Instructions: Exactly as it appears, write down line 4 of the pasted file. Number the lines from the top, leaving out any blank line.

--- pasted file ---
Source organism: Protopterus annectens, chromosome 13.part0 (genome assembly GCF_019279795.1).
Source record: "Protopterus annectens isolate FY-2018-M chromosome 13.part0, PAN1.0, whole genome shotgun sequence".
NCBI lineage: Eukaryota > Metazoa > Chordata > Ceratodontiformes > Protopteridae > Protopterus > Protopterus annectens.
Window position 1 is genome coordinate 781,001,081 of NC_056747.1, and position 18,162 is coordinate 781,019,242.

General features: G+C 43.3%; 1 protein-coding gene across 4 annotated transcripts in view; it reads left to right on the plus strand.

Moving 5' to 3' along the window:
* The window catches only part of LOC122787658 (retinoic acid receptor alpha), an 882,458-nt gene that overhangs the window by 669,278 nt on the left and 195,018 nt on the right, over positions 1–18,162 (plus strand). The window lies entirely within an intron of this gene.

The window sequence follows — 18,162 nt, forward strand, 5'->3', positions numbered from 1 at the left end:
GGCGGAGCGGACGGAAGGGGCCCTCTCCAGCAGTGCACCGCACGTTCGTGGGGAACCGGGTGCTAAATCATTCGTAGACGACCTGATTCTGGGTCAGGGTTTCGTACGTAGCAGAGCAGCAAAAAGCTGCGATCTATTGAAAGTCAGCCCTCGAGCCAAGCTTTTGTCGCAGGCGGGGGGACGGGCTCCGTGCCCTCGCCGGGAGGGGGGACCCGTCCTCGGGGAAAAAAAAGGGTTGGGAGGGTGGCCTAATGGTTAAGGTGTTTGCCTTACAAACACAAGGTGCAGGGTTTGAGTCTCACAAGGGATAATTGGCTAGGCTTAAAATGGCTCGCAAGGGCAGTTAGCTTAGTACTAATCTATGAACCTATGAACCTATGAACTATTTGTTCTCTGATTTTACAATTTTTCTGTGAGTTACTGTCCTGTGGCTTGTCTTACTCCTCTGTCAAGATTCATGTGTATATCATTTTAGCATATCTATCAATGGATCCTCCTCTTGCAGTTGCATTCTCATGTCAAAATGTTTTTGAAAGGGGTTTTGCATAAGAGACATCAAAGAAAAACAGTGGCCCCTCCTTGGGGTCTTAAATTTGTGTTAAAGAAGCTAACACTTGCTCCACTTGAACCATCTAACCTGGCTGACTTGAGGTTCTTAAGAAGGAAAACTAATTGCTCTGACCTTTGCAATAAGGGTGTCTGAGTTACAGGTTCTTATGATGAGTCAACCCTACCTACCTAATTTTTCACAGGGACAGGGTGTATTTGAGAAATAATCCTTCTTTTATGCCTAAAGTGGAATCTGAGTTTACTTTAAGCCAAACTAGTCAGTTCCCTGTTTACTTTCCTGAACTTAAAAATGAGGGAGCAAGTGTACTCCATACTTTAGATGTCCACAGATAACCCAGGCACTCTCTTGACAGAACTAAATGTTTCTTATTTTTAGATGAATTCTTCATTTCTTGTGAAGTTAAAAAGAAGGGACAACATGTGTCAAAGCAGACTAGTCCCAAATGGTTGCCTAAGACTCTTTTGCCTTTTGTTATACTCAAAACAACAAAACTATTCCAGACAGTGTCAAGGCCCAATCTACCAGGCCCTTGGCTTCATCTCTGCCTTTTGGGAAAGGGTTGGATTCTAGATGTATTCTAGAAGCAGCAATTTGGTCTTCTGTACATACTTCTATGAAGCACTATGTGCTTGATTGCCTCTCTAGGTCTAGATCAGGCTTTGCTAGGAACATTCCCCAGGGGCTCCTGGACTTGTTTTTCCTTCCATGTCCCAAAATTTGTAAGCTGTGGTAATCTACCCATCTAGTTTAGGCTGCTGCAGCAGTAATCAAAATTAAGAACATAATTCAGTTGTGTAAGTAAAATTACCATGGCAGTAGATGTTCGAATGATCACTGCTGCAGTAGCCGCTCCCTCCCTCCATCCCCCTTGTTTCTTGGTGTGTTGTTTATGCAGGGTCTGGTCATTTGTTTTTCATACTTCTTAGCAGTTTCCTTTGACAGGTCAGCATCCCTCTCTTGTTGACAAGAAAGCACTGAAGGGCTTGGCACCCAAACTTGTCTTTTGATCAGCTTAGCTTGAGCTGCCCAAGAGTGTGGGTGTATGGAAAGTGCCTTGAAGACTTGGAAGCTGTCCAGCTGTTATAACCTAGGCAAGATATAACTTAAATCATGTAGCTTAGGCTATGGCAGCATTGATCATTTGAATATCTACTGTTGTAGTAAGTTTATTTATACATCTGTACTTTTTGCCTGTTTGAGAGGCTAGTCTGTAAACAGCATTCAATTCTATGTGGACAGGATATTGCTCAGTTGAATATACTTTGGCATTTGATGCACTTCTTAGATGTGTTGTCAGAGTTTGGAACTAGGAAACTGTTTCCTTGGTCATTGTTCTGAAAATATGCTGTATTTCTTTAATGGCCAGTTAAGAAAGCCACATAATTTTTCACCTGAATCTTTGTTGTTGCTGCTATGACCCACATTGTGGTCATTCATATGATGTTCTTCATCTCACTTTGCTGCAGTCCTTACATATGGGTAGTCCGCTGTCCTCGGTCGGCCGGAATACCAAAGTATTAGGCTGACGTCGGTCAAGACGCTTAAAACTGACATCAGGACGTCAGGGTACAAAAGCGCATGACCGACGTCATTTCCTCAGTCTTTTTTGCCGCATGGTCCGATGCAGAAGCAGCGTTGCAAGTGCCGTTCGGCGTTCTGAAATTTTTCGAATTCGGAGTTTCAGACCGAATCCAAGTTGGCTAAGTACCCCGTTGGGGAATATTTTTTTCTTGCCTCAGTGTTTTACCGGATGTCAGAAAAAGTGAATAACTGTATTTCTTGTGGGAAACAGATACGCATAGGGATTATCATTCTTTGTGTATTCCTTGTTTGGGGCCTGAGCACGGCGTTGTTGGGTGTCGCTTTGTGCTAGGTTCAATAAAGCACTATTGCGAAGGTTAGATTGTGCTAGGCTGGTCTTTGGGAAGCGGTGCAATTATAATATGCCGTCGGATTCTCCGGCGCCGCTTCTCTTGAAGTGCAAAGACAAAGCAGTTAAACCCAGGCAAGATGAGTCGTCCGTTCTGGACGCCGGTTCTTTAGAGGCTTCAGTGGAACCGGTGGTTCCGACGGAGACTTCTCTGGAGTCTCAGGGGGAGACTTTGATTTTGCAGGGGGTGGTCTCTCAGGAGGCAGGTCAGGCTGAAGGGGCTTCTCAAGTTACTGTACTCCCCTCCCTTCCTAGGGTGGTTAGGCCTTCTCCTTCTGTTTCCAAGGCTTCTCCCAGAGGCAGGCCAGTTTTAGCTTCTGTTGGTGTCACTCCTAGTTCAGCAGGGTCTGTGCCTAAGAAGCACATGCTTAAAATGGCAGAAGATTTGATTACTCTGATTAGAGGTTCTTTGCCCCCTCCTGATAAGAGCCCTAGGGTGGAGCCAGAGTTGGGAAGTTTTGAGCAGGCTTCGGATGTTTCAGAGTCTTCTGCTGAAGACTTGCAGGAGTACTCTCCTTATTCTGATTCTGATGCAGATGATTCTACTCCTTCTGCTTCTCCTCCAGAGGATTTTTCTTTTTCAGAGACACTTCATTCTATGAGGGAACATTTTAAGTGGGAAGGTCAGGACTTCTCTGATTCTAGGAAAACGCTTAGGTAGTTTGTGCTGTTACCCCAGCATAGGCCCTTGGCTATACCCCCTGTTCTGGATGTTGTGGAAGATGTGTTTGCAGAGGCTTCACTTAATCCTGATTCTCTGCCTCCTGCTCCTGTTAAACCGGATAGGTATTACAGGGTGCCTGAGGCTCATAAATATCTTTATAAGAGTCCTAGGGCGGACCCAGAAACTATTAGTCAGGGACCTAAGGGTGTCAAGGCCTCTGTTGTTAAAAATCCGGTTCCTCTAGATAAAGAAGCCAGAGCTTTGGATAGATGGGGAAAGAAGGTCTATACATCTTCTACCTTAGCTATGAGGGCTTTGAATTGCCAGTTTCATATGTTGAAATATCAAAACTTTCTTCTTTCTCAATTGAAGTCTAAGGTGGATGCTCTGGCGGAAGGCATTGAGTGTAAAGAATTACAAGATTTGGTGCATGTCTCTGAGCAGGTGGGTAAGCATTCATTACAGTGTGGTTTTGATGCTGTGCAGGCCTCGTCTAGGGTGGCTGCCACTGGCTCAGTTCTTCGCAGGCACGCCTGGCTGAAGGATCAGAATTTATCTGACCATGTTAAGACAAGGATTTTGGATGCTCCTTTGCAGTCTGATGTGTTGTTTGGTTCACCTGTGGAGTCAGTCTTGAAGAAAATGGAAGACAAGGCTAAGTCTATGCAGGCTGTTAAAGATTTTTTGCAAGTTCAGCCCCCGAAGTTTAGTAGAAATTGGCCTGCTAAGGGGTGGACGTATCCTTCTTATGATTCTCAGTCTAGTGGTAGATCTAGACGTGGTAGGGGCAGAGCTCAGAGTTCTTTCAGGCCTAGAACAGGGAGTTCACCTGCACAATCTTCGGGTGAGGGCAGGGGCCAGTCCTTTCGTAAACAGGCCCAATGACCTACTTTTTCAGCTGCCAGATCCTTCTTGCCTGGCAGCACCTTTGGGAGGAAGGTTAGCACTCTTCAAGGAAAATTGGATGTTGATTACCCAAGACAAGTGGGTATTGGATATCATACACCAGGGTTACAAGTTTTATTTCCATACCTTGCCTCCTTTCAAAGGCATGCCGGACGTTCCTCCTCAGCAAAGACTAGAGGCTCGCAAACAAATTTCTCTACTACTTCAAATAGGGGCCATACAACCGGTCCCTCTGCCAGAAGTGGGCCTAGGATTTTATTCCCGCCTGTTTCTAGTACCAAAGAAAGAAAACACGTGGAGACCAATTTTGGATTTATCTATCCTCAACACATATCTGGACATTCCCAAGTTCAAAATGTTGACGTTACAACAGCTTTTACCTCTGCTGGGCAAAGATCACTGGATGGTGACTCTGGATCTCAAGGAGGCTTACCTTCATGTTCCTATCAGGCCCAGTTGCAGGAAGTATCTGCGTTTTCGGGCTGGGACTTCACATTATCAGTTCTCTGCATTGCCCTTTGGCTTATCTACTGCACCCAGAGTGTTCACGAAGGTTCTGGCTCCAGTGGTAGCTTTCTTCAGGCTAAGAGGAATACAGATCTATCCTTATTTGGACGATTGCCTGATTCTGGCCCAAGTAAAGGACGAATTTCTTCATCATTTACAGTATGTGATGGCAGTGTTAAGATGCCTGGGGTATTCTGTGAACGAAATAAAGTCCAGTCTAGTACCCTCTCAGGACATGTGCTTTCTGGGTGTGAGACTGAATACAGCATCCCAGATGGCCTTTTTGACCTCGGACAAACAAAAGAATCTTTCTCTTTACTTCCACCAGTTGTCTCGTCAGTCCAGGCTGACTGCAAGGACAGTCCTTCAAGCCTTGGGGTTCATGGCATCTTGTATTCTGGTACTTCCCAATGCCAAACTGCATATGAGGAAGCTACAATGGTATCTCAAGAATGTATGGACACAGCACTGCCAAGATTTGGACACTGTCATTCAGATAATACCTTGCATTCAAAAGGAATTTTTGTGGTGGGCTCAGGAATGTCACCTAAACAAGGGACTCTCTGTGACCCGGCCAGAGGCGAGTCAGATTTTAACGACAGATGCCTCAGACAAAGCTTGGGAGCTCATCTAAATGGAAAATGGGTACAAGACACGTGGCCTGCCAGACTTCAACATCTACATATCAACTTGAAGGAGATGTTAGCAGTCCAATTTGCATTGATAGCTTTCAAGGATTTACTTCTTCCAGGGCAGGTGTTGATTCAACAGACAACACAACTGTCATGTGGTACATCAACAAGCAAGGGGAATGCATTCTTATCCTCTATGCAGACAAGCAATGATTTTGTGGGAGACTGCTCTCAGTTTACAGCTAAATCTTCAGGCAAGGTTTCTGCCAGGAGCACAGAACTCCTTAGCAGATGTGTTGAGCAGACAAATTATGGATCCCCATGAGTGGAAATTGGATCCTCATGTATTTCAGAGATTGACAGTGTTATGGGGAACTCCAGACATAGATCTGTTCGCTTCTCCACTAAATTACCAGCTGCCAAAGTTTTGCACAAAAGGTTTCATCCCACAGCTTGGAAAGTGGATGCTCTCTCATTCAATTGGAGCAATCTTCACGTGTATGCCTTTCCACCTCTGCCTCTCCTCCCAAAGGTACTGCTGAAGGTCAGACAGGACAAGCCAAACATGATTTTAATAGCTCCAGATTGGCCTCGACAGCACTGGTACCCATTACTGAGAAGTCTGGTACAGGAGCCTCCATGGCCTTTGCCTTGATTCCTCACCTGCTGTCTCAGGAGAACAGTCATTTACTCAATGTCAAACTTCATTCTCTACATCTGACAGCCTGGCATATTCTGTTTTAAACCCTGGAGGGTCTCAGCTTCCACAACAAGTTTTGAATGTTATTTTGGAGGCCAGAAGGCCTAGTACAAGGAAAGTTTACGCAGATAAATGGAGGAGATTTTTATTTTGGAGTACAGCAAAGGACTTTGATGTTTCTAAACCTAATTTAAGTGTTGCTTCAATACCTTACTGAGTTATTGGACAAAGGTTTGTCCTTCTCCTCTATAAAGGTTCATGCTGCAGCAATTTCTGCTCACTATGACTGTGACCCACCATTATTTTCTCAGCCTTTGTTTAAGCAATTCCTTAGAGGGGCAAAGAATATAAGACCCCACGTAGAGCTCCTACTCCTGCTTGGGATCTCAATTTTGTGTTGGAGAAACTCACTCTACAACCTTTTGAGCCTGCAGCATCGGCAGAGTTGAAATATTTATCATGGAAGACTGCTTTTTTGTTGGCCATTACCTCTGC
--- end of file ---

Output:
Window position 1 is genome coordinate 781,001,081 of NC_056747.1, and position 18,162 is coordinate 781,019,242.